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March/April 2023

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US BANKING / CREDIT SUISSE: Special Coverage
Bankers have been at pains to stress how different the world is today from the dark days of 2008: higher capital; more liquidity; lower credit risk and all that. But while individual banks may be safer than they were, collectively they arguably now face a worse existential crisis. Societies face awkward questions about how they value the utility of the banking sector – and how they should pay for it.
UBS shareholders might find plenty not to like in what seems at first glance like a great deal. The bank is making itself more complex at a time when creditors and investors put a premium on simplicity and focus.
Recent events call into question most of the core assumptions behind the rules designed to keep banks safe through a liquidity squeeze.
FEATURES
  • Brazil’s private banks go back to the future

    The echoes of 2014 have been loud in Brazil’s private banking industry over the past 12 months. A precipitous fall in interest rates – followed by a meteoric rise – has left the market completely the same but also very different.
  • The building and rebuilding of Julius Baer

    Pure-play Swiss private bank Julius Baer has had to reconfigure its business model for the 2020s. Chief executive Philipp Rickenbacher talks to Euromoney about why scale and nurturing talent are key to the long-term success of a firm that does just one thing and one thing well: serving wealthy private clients.
  • Can Wealth at Work become a blueprint for the industry?

    Citi’s Wealth at Work, which delivers wealth services to white-collar professionals in sectors from law and asset management to private equity, is less than two years old. Its founder and global head Naz Vahid talks to Euromoney about the concept and where the division can go from here.
  • India’s wealth is too big to ignore

    Private banks that fled India in the 2010s are returning in force. Those that never left are frantically hiring. With a fast-growing economy creating a lot of new wealth across every sector, India is once again the toast of wealth managers.
  • Wealth management: Counting the cost of the content makers

    A few years ago, some big banks didn’t have a chief investment officer. Today, CIOs oversee a vast network of experts churning out reports, podcasts and webinars to help corporates plan ahead and families grow their wealth. How is all this content created? And how much does it all cost?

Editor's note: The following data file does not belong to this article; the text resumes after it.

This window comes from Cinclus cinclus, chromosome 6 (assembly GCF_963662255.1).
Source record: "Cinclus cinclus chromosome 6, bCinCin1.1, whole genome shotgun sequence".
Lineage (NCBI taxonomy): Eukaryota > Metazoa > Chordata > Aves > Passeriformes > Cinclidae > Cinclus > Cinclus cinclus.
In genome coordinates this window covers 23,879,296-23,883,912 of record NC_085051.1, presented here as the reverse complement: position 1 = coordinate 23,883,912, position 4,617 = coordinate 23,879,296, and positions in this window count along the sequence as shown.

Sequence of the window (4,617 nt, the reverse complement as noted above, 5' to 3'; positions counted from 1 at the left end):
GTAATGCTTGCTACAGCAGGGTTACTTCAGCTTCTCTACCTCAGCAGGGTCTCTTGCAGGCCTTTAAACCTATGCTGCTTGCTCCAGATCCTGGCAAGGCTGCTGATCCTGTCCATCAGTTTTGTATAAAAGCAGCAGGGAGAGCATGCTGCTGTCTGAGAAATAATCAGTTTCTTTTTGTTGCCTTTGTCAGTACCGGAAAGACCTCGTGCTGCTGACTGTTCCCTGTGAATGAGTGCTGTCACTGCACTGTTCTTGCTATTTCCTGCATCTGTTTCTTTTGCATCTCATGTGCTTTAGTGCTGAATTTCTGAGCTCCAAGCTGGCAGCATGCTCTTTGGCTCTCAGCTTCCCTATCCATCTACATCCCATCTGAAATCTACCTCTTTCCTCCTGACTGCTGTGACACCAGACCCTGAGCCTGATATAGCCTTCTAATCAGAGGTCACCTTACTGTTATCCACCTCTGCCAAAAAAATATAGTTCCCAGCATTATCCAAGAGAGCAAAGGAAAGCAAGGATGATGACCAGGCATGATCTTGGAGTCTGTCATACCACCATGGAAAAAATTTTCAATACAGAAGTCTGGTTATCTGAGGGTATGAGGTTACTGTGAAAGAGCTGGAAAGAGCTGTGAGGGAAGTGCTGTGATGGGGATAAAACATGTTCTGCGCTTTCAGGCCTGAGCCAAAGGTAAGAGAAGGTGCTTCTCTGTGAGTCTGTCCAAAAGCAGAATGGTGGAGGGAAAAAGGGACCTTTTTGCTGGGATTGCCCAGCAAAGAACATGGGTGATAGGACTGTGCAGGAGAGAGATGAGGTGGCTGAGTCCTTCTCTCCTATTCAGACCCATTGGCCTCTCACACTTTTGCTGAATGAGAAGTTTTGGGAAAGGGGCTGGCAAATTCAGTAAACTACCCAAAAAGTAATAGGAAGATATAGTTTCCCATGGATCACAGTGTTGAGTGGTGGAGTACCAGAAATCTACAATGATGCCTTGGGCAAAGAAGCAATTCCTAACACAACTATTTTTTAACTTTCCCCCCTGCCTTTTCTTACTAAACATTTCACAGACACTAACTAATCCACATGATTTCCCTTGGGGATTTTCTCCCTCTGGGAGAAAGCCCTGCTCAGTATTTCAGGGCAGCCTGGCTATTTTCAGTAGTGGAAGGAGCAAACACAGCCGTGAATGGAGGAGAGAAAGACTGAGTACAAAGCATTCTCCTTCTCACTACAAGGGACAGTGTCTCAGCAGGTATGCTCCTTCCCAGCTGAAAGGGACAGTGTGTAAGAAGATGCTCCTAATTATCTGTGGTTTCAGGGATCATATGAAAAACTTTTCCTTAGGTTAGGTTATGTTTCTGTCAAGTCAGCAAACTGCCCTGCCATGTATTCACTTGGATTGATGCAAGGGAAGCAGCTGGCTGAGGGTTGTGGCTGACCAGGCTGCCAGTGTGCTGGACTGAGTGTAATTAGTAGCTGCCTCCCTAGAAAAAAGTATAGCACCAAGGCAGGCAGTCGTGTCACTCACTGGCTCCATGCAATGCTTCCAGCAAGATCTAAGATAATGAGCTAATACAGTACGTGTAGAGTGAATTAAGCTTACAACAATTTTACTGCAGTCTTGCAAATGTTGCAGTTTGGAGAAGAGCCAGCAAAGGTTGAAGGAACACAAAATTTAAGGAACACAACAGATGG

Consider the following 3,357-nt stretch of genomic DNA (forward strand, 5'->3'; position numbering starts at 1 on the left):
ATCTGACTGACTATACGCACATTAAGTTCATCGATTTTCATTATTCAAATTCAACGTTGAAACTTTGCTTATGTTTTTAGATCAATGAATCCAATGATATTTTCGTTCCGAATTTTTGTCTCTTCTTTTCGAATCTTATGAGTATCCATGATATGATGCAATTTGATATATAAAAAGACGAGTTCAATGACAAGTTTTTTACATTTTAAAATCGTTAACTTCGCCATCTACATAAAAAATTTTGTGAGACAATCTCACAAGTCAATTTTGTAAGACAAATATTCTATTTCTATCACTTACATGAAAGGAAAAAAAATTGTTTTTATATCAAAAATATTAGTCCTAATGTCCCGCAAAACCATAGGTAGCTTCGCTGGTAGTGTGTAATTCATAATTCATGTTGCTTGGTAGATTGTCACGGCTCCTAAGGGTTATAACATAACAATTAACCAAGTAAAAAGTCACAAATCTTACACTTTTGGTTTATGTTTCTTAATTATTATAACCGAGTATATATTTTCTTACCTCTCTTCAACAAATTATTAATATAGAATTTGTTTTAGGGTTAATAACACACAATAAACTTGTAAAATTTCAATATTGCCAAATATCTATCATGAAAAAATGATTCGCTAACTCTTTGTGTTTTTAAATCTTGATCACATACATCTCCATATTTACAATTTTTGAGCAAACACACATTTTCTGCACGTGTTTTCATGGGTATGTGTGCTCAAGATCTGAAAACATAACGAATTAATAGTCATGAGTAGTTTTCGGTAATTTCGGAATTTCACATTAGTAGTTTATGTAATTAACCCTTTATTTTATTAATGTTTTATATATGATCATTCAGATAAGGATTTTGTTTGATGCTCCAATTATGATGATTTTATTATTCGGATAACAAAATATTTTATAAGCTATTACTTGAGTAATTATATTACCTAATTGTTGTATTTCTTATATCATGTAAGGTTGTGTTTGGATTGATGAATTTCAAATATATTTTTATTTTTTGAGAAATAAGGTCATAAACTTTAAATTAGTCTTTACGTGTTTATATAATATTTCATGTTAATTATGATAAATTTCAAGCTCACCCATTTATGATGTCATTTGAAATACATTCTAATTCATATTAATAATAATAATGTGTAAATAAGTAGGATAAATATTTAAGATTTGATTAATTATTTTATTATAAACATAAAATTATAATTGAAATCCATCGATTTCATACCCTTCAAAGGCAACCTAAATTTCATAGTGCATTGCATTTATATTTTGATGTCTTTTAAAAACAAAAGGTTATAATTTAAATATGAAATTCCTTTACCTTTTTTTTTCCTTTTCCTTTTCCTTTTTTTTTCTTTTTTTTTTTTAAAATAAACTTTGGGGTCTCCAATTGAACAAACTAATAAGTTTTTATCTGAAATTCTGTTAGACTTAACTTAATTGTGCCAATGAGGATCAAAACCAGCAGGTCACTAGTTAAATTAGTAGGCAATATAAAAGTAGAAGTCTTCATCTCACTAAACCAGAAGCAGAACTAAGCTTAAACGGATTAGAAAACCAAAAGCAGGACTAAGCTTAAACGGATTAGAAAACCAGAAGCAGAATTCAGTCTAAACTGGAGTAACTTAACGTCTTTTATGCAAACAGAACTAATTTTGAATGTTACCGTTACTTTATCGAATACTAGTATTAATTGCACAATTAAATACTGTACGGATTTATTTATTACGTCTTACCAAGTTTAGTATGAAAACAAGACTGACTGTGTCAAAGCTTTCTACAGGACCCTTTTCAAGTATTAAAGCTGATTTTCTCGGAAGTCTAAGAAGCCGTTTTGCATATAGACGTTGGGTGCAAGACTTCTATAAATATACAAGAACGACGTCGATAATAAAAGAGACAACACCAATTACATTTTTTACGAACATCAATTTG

• ESG

    The climate tech funding gap just got worse

    Solar thermal technology could offer cheap carbon-free heat for manufacturers. But tech developers are stuck in a financing gap between venture capital and project finance that will be harder to fill after recent bank failures.
  • Has tokenization’s time finally come?

    Tokenization is spreading fast. Regulated finance is finally embracing blockchain technology just as most cryptocurrencies stand revealed as overleveraged Ponzi schemes. The institutional herd is moving, but can the blockchains they are shifting onto bear the load?
  • How Macquarie took on the world

    From small beginnings as the offshoot of a British merchant bank in 1969, Macquarie has become the world’s largest infrastructure asset manager, a powerful investment bank, a global commodities player and several other things besides. It has built all of this through a distinct culture built on risk management, individual empowerment and a capacity for constant reinvention – but it hasn’t always been popular along the way. A new book by Euromoney’s senior editor in Asia Chris Wright and Joyce Moullakis examines the journey.
  • UK lender OakNorth faces up to its first downturn

    Higher interest rates will weigh heavily on the property development lending that makes up the bulk of OakNorth’s loan book. But chief executive and co-founder Rishi Khosla tells Euromoney the bank can maintain its ultra-low loan losses and keep growing.
  • Where does the fallout from the Adani crisis take India now?

    A two-week period saw Adani Group attacked by a short seller, abandon a $2.5 billion share offer and lose $100 billion in market value. What next? And what does it mean for Modi’s India?
  • Trade Finance 2023 survey results

    The impact of the supply chain disruption that was such a notable feature of last year’s trade finance survey continues to be felt as banks widen the range of services designed to improve corporate resilience.
  • ESG

    How to build a sustainable bank

    Sustainability is now fundamental to all bank operations. Restructuring to make sure that the right people are in the right sustainability roles has been a challenge for some firms. Euromoney looks at what is needed to become a credible ESG leader.

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